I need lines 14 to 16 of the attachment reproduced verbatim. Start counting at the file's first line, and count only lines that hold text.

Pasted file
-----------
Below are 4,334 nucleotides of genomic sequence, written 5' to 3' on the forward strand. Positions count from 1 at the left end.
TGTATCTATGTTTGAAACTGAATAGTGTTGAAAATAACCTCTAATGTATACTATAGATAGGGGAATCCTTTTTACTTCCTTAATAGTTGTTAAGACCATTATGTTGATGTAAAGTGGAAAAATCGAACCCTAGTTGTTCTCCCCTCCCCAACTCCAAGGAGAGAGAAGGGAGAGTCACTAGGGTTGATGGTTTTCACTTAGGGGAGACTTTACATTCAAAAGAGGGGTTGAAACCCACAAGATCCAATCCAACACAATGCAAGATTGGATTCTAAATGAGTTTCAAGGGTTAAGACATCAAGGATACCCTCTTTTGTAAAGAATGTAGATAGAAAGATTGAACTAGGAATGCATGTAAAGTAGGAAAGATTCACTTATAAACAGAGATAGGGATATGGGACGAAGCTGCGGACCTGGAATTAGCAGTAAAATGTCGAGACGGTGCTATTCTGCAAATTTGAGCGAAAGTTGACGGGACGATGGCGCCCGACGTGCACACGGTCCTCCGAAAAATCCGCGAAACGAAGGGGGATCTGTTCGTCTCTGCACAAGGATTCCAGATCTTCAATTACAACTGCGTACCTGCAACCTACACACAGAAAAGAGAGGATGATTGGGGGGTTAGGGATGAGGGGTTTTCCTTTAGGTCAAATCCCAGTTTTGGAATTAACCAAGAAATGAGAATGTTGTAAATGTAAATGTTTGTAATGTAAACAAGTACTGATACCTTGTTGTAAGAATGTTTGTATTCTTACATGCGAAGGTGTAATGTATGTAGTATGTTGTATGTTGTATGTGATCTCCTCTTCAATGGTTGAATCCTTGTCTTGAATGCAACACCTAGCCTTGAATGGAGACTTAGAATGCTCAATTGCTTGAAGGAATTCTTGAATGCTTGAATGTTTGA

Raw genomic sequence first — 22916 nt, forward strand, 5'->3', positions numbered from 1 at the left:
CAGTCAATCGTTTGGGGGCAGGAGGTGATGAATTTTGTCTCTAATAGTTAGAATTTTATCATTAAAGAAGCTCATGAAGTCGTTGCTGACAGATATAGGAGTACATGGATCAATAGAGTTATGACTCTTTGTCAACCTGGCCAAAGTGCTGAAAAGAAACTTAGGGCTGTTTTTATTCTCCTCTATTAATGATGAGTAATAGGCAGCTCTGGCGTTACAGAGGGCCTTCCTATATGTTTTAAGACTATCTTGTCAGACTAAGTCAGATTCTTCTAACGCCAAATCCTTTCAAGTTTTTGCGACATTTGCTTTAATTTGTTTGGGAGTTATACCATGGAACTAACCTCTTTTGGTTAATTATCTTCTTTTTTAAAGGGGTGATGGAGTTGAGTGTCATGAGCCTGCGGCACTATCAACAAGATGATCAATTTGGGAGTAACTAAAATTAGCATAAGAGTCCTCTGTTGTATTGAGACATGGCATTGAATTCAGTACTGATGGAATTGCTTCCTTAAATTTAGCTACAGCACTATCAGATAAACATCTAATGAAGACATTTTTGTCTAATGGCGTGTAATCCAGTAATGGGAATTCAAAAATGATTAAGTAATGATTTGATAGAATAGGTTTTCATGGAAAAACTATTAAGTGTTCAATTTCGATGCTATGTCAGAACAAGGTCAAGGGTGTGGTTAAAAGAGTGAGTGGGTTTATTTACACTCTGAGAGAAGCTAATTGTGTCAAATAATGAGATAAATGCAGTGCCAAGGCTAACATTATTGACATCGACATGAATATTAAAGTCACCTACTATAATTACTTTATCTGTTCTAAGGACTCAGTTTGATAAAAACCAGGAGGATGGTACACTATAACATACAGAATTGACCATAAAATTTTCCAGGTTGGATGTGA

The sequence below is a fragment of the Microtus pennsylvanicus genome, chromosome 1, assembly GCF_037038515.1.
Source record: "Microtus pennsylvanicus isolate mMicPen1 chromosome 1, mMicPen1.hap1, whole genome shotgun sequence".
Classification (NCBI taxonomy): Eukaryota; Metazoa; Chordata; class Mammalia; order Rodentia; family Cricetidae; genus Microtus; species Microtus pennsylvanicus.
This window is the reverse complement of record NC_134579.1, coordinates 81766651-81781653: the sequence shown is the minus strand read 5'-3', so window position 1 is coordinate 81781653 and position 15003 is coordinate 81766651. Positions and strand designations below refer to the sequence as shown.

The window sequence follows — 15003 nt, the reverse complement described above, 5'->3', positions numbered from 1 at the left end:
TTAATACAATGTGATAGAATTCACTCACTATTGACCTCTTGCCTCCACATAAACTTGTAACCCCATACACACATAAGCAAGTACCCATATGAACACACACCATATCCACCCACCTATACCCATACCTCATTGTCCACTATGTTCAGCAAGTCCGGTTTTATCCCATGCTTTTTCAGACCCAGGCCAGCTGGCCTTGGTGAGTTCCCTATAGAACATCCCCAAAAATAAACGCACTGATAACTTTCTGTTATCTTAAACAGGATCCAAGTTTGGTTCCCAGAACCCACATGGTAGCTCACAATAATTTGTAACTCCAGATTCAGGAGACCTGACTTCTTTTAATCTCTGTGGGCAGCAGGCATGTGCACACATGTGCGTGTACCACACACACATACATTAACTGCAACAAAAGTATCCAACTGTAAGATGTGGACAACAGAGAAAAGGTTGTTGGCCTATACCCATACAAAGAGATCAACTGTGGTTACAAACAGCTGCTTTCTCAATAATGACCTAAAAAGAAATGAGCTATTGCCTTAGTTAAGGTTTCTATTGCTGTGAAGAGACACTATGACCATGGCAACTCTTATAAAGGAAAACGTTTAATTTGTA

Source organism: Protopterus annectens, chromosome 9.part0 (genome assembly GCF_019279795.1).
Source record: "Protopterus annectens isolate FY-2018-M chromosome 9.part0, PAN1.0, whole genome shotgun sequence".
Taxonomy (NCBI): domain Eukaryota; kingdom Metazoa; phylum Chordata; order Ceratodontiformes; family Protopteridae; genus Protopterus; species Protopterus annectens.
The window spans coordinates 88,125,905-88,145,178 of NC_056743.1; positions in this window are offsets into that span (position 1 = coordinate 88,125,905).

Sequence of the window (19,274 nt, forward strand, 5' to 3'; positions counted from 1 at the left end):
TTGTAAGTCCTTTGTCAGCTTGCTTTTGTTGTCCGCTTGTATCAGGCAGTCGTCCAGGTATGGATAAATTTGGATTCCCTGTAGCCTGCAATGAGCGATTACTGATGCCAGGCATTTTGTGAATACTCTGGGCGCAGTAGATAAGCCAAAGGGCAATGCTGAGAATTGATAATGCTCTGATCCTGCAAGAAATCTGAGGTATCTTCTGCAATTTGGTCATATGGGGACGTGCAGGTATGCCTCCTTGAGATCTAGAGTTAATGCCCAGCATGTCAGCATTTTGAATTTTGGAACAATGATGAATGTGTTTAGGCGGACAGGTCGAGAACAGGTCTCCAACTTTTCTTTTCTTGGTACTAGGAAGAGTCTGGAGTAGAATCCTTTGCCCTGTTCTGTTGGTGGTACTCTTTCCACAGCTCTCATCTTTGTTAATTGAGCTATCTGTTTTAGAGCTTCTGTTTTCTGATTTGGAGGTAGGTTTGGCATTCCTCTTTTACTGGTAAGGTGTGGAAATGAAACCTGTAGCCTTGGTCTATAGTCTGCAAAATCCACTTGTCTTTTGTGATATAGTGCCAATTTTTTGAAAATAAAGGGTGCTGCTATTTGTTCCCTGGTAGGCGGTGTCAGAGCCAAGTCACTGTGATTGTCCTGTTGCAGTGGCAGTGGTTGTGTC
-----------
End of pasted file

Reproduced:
The window spans coordinates 88,125,905-88,145,178 of NC_056743.1; positions in this window are offsets into that span (position 1 = coordinate 88,125,905).

Sequence of the window (19,274 nt, forward strand, 5' to 3'; positions counted from 1 at the left end):
TTGTAAGTCCTTTGTCAGCTTGCTTTTGTTGTCCGCTTGTATCAGGCAGTCGTCCAGGTATGGATAAATTTGGATTCCCTGTAGCCTGCAATGAGCGATTACTGATGCCAGGCATTTTGTGAATACTCTGGGCGCAGTAGATAAGCCAAAGGGCAATGCTGAGAATTGATAATGCTCTGATCCTGCAAGAAATCTGAGGTATCTTCTGCAATTTGGTCATATGGGGACGTGCAGGTATGCCTCCTTGAGATCTAGAGTTAATGCCCAGCATGTCAGCATTTTGAATTTTGGAACAATGATGAATGTGTTTAGGCGGACAGGTCGAGAACAGGTCTCCAACTTTTCTTTTCTTGGTACTAGGAAGAGTCTGGAGTAGAATCCTTTGCCCTGTTCTGTTGGTGGTACTCTTTCCACAGCTCTCATCTTTGTTAATTGAGCTATCTGTTTTAGAGCTTCTGTTTTCTGATTTGGAGGTAGGTTTGGCATTCCTCTTTTACTGGTAAGGTGTGGAAATGAAACCTGTAGCCTTGGTCTATAGTCTGCAAAATCCACTTGTCTTTTGTGATATAGTGCCAATTTTTTGAAAATAAAGGGTGCTGCTATTTGTTCCCTGGTAGGCGGTGTCAGAGCCAAGTCACTGTGATTGTCCTGTTGCAGTGGCAGTGGTTGTGTC